Early History of Oswayo

   Oswayo was incorporated on January 8, 1901 and named for the Township. The Oswayo Valley had one of the best white pine stands in Pennsylvania. The name is the English derivative of the Seneca word "O-sa-ayeh", meaning pine forest. The whole of the valley was a vast pine forest of trees standing so close that it was impossible for underbrush to grow. Some of the trees reached heights of between 100 and 150 feet with the lowest branches 50 to 75 feet above the ground.
   The nucleus of the town had been well established in the days before the Civil War. Early settlers earned their living harvesting white pine. Many of the logs were splashed out on the high waters in the spring of the year. The cities along the Ohio often specified "Oswayo White Pine" because of its quality.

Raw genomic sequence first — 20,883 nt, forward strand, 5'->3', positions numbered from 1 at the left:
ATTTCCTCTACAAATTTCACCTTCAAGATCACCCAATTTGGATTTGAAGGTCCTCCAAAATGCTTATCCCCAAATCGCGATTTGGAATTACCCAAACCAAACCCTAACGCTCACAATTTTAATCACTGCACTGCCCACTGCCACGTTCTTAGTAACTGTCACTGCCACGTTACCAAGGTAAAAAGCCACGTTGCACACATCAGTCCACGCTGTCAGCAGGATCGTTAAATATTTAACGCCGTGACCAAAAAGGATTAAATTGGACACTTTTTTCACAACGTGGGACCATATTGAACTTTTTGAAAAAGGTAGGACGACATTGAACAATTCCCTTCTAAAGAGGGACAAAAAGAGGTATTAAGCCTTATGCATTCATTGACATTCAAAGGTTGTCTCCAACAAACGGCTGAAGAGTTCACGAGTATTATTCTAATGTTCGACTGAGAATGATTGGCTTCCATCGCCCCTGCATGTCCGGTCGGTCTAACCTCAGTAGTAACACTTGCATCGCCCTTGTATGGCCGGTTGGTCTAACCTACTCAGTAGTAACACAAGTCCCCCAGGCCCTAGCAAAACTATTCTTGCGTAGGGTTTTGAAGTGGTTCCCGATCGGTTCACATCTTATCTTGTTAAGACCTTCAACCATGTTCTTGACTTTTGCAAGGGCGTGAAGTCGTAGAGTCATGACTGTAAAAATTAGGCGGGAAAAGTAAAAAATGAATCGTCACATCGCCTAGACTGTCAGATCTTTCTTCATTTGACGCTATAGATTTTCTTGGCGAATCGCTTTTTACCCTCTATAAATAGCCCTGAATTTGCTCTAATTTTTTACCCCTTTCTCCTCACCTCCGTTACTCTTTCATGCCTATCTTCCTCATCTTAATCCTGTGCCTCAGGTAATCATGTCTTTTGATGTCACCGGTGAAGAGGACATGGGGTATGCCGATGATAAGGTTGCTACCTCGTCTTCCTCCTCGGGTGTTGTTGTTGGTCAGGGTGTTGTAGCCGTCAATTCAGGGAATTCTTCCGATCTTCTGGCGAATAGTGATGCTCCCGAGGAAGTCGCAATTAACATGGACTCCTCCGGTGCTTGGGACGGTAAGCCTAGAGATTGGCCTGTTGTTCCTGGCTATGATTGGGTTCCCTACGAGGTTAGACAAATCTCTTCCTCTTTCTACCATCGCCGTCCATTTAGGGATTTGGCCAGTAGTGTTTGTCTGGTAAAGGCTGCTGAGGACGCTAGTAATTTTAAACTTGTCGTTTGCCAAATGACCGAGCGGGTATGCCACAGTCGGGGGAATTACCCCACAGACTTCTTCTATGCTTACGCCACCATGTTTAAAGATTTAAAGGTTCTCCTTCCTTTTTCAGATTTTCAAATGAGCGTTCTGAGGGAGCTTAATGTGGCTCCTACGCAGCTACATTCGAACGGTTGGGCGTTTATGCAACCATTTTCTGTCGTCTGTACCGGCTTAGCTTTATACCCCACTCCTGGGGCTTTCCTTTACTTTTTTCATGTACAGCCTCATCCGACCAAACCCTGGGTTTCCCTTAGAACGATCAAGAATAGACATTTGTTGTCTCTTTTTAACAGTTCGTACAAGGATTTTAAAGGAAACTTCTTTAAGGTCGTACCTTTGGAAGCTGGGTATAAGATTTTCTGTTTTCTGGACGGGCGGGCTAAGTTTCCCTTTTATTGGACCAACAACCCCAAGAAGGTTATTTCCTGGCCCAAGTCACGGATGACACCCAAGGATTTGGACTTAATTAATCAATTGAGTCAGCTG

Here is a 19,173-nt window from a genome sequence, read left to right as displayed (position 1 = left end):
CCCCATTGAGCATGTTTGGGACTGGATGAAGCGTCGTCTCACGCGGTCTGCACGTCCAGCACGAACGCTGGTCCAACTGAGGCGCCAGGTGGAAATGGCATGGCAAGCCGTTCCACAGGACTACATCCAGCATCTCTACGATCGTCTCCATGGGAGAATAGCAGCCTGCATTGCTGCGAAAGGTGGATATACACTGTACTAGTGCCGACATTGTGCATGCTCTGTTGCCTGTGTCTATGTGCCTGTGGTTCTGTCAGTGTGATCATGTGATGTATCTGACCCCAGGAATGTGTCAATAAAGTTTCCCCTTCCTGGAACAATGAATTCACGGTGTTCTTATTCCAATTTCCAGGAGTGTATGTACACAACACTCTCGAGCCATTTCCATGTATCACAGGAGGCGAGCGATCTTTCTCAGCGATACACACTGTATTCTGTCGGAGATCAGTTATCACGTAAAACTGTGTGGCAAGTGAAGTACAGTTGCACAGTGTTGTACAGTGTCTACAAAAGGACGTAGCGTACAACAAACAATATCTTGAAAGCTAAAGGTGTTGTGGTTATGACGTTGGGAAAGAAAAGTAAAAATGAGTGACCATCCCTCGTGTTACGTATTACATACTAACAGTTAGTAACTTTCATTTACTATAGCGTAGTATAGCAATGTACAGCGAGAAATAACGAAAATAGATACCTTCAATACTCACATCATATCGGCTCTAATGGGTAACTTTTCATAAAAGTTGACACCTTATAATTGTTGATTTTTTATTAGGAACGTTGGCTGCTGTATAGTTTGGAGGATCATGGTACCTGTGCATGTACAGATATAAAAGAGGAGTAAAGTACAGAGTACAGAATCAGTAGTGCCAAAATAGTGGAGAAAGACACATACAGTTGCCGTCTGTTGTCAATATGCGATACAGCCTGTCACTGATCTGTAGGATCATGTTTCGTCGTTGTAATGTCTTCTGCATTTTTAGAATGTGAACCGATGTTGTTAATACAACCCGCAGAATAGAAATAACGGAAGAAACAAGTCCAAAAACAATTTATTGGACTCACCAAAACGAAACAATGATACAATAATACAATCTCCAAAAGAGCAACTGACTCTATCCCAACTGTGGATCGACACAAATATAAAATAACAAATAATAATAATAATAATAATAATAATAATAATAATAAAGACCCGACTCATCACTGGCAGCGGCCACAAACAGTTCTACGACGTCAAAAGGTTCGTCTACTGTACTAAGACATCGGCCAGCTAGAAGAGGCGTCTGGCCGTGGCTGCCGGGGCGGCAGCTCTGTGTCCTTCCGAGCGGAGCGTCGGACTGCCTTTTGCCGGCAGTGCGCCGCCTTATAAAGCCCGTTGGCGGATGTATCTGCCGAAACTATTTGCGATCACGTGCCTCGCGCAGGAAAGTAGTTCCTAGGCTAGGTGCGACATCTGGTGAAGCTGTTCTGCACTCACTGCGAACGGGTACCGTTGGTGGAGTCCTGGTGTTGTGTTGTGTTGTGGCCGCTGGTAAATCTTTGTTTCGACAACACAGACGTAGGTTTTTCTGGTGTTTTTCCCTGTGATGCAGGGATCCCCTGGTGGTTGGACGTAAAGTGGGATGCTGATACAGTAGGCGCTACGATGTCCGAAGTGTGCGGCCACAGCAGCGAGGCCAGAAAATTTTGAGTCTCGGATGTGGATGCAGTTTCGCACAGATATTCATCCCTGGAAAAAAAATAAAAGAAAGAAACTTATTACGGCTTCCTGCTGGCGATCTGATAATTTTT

The village was first called Brindleville, But was changed when the post office was established late in the 1840's. During early years, the village contained two sawmills and shingle mills and several small shops which catered to local business. Several doctors and attorneys were also located here.
   The first large tannery to begin operation in the county began tanning here in 1877. It was sold to P.H.. Costello Company in 1879. The tannery was destroyed by fire on June 20, 1903. At that time, it was owned by the Penn Tanning Company. From 1894 to 193, the town was served by the New York & Pennsylvania Railroad.
   The borough probably reaches its peak in population at the time of incorporation with about 1000 people. By 1910, the Census showed only 382 residents. The loss of the tannery and several other lumber related business had rapidly taken its toll. By 1920, the Census showed only 209 residents.
   Today agriculture remains important and there are a few loggers in the region. A state Fish Cultural Station, located above the village, raises trout for stocking in streams throughout the State.

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